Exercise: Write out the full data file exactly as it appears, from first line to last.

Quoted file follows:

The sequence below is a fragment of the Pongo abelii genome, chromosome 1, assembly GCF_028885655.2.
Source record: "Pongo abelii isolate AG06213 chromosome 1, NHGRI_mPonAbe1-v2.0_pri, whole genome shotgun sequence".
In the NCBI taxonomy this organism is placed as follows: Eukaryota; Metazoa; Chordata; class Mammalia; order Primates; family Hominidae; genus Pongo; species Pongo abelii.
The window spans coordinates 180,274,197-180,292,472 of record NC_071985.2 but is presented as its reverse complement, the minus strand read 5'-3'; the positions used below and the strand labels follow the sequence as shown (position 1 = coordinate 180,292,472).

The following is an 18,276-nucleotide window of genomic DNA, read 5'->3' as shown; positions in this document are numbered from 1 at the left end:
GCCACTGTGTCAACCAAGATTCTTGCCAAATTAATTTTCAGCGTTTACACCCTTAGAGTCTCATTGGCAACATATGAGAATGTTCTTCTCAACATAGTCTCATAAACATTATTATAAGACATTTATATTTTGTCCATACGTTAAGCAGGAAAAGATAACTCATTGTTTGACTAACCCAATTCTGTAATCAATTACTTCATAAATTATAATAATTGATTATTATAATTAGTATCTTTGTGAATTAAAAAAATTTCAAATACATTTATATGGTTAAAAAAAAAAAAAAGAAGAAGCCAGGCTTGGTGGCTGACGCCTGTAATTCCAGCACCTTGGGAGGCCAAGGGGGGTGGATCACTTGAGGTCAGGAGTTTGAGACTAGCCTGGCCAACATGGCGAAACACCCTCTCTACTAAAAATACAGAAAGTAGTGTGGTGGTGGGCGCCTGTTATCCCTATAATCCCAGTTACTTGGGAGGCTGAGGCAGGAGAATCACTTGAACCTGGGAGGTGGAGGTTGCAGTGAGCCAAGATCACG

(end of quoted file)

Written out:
The sequence below is a fragment of the Pongo abelii genome, chromosome 1, assembly GCF_028885655.2.
Source record: "Pongo abelii isolate AG06213 chromosome 1, NHGRI_mPonAbe1-v2.0_pri, whole genome shotgun sequence".
In the NCBI taxonomy this organism is placed as follows: Eukaryota; Metazoa; Chordata; class Mammalia; order Primates; family Hominidae; genus Pongo; species Pongo abelii.
The window spans coordinates 180,274,197-180,292,472 of record NC_071985.2 but is presented as its reverse complement, the minus strand read 5'-3'; the positions used below and the strand labels follow the sequence as shown (position 1 = coordinate 180,292,472).

The following is an 18,276-nucleotide window of genomic DNA, read 5'->3' as shown; positions in this document are numbered from 1 at the left end:
GCCACTGTGTCAACCAAGATTCTTGCCAAATTAATTTTCAGCGTTTACACCCTTAGAGTCTCATTGGCAACATATGAGAATGTTCTTCTCAACATAGTCTCATAAACATTATTATAAGACATTTATATTTTGTCCATACGTTAAGCAGGAAAAGATAACTCATTGTTTGACTAACCCAATTCTGTAATCAATTACTTCATAAATTATAATAATTGATTATTATAATTAGTATCTTTGTGAATTAAAAAAATTTCAAATACATTTATATGGTTAAAAAAAAAAAAAAGAAGAAGCCAGGCTTGGTGGCTGACGCCTGTAATTCCAGCACCTTGGGAGGCCAAGGGGGGTGGATCACTTGAGGTCAGGAGTTTGAGACTAGCCTGGCCAACATGGCGAAACACCCTCTCTACTAAAAATACAGAAAGTAGTGTGGTGGTGGGCGCCTGTTATCCCTATAATCCCAGTTACTTGGGAGGCTGAGGCAGGAGAATCACTTGAACCTGGGAGGTGGAGGTTGCAGTGAGCCAAGATCACG